“Desserts can cause spikes in blood sugars because they tend to contain refined carbs and added sugars, both of which get absorbed into your bloodstream quickly,” says Cassetty. To manage blood sugar levels without deprivation, have a lower-sugar, protein-rich treat. “In one study, people’s blood sugar levels were measured after including a sugary carbohydrate source (two tablespoons of jam) compared to eating that same food with a protein source (an egg).”
On average, blood sugar levels were higher after eating the jam than they were after eating the jam with an egg. In other words, protein helps blunt the blood sugar response.
3. Substitute all-purpose/wheat flour with alternative flour
The type of flour you bake with makes a big difference. “Ultra-processed carbs like white flour quickly convert to sugar in the blood,” says Dr. Means.
For baking, replace all-purpose flour with alternative, lower-carb flours like almond, cashew, or coconut flours. “Refined grains such as wheat flour can lead to high blood sugar spikes,” she notes.
4. Add some fiber
“Fiber helps with slowing sugar absorption which means less of a blood sugar spike,” says Sauceda. There are two ways to do this, so you can opt for either depending on the circumstances. “Have your dessert after a meal rich in fiber, or add fiber to your dessert.”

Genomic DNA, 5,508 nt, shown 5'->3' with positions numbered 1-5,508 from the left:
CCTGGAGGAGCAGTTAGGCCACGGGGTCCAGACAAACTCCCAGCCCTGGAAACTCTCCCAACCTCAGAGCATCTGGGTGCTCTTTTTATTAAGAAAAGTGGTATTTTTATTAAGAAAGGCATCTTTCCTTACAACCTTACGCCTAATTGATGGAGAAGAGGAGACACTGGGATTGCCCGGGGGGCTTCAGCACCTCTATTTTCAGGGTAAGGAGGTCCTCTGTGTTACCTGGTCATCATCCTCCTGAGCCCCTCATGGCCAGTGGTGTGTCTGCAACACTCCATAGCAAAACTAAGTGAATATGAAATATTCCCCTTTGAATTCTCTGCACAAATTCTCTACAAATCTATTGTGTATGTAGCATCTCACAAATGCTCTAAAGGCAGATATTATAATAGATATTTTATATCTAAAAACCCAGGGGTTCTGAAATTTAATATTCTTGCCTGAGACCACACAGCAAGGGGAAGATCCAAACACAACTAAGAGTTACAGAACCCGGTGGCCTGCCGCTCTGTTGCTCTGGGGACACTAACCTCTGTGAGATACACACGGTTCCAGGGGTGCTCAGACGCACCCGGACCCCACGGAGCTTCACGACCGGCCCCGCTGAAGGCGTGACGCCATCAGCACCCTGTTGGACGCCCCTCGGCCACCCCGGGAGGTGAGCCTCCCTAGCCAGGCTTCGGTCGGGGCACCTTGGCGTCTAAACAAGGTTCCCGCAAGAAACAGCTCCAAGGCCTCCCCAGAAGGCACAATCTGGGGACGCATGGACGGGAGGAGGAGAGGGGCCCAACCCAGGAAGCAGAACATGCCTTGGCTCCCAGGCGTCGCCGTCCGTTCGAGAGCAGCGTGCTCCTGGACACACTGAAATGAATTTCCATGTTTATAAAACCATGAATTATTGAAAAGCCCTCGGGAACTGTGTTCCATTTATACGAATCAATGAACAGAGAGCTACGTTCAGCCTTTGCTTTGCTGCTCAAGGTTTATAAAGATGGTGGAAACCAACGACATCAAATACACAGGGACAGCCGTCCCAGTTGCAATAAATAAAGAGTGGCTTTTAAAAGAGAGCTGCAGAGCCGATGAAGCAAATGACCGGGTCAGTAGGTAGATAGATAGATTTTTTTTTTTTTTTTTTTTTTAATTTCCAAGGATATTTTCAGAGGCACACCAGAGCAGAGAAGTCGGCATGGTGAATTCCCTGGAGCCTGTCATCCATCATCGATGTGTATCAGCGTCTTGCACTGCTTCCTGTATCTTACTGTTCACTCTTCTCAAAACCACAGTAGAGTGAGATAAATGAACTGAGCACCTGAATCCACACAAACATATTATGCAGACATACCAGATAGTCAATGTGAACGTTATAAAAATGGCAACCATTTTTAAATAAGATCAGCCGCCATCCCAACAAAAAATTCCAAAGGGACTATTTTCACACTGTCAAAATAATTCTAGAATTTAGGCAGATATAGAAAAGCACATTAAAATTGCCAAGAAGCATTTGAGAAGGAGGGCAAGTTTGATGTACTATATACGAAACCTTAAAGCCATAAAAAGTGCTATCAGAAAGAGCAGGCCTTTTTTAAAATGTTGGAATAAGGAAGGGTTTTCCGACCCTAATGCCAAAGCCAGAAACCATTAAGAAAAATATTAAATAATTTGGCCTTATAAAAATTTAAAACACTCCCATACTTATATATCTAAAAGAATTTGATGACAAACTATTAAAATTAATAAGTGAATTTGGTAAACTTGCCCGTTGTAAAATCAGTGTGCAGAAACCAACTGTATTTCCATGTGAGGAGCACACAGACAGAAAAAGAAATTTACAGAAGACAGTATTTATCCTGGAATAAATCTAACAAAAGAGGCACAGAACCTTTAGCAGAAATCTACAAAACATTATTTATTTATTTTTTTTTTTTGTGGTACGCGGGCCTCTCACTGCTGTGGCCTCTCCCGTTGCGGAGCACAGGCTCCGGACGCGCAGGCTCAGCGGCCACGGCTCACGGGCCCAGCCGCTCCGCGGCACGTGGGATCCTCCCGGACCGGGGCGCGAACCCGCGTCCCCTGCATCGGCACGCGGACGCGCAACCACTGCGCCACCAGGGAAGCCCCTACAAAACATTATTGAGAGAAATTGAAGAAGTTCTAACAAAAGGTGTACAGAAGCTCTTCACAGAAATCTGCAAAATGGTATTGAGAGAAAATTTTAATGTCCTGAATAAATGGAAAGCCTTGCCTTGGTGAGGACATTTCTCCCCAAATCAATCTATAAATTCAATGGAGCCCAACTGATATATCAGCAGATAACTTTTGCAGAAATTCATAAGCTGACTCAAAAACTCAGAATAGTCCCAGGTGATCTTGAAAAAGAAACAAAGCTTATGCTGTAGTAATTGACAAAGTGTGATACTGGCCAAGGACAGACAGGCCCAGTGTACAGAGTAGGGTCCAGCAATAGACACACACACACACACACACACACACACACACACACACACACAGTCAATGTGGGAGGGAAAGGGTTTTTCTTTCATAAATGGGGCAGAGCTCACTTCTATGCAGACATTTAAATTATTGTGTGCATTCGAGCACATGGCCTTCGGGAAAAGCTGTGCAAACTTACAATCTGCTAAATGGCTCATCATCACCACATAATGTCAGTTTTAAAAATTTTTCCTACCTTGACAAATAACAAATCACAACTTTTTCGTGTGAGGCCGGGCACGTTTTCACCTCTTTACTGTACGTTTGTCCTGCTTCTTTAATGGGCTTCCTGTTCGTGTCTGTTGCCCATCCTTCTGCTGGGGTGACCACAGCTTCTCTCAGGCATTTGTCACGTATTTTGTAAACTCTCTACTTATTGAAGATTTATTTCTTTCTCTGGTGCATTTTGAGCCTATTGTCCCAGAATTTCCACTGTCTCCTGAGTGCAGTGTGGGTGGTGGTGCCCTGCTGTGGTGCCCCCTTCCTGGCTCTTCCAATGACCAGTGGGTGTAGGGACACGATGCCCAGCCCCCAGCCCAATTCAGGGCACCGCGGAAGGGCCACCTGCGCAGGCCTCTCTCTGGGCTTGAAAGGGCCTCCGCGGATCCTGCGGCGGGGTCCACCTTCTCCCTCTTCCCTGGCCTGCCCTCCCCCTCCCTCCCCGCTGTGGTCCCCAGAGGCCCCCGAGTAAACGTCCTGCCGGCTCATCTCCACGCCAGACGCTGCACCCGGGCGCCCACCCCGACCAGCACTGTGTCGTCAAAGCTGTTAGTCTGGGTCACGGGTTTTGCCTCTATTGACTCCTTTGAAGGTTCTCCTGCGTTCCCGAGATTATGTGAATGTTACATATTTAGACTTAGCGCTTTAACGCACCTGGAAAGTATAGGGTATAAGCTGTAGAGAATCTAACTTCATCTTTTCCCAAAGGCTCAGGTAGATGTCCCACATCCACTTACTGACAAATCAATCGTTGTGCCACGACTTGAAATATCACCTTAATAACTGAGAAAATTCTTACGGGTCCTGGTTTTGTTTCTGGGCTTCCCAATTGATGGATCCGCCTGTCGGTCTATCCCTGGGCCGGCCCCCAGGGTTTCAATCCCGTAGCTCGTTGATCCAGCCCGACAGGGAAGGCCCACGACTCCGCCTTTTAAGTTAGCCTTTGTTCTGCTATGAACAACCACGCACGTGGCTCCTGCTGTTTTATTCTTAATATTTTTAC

Adding fiber to your dessert may look like a fudgy black bean brownie. Fiber also helps feed your good gut bacteria and there is emerging research on how your microbiome may influence your blood sugar. However, not every dessert has to have fiber in it. So if you just had a really healthy, fiber-rich meal, that’s a great time to have a sweet — rather than on an empty stomach.
5. Get more exercise
Go for a walk or engage in exercise after eating a high carbohydrate meal.
“Sugar is fuel for your muscles, so engaging them will remove the sugar from the blood and your muscles will use the sugar for energy,” says Rouse.
6. Adjust the portion size
“Sometimes my fave desserts are the ones that are going to spike my blood sugar the most, and I don’t want to change the recipe to be ‘healthier’ and that’s ok,” says Sauceda.
When you find a food that’s worth it to you and you want to minimize the blood sugar spike, adjust your portion size. This could look like just eating a smaller portion, or having your normal portion but splitting it into two servings — like a small serving after lunch and then another one after dinner, or dividing it up over the course of a couple days.
7. Don’t drink your sugar
Sugar-containing drinks, including sodas, blended coffee drinks, and juices can lead to rapid glucose spikes since the sugar is absorbed rapidly into the bloodstream.
“Many of these drinks deliver high volumes of fructose, which are converted to byproducts in the liver that directly lead to insulin resistance and non-alcoholic fatty liver disease,” says Dr. Means.
Good food brings people together. So do good emails.